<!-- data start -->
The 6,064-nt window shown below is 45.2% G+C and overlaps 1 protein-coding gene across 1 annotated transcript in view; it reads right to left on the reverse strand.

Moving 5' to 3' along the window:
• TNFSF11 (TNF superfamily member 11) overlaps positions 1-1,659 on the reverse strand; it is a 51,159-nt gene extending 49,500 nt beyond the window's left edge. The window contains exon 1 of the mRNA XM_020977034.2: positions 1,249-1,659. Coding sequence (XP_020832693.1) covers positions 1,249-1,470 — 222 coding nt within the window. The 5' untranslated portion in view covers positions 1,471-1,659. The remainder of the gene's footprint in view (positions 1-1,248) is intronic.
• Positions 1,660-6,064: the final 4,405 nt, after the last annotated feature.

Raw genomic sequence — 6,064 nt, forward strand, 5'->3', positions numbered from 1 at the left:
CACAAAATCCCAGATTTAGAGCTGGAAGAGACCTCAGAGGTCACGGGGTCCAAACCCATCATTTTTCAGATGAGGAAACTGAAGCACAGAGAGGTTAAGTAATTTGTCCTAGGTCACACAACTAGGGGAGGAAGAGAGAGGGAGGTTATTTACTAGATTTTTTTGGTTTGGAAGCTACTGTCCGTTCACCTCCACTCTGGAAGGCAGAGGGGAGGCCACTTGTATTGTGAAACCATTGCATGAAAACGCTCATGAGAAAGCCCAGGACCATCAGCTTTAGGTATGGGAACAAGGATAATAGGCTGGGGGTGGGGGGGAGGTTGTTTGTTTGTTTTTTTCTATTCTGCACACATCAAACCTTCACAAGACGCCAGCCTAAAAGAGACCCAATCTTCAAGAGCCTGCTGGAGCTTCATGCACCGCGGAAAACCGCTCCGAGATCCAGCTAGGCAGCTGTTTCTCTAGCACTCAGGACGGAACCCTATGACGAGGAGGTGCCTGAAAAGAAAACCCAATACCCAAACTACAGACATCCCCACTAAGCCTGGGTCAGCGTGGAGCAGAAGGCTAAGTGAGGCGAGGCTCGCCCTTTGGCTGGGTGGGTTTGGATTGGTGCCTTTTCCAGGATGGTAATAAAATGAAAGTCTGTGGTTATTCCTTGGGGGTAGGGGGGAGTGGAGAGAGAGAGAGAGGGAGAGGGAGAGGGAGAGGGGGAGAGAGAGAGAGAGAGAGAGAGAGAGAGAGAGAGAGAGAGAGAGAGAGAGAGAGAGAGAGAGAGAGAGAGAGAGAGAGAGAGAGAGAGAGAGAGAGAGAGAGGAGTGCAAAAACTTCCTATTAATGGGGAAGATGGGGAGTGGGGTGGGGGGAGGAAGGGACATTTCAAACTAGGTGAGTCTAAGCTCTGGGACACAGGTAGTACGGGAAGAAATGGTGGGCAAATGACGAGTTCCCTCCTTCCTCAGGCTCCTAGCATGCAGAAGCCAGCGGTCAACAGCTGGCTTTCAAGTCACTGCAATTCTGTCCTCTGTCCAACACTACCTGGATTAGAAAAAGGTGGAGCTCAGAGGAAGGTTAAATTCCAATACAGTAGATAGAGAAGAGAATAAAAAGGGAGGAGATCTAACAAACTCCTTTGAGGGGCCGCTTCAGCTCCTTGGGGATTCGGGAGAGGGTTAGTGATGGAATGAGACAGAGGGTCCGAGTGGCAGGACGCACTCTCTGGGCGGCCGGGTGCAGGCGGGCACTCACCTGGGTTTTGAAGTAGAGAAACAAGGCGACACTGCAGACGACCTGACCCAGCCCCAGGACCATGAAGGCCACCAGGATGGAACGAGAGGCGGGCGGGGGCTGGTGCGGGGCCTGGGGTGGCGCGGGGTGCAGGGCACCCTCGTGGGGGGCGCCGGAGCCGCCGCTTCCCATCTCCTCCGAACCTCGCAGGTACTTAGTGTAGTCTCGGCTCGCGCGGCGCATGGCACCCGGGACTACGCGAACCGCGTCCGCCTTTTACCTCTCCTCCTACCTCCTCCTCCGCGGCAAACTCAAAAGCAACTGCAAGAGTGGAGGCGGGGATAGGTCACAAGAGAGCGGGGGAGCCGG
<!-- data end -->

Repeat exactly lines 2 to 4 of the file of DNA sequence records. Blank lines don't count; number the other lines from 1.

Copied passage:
Moving 5' to 3' along the window:
• TNFSF11 (TNF superfamily member 11) overlaps positions 1-1,659 on the reverse strand; it is a 51,159-nt gene extending 49,500 nt beyond the window's left edge. The window contains exon 1 of the mRNA XM_020977034.2: positions 1,249-1,659. Coding sequence (XP_020832693.1) covers positions 1,249-1,470 — 222 coding nt within the window. The 5' untranslated portion in view covers positions 1,471-1,659. The remainder of the gene's footprint in view (positions 1-1,248) is intronic.
• Positions 1,660-6,064: the final 4,405 nt, after the last annotated feature.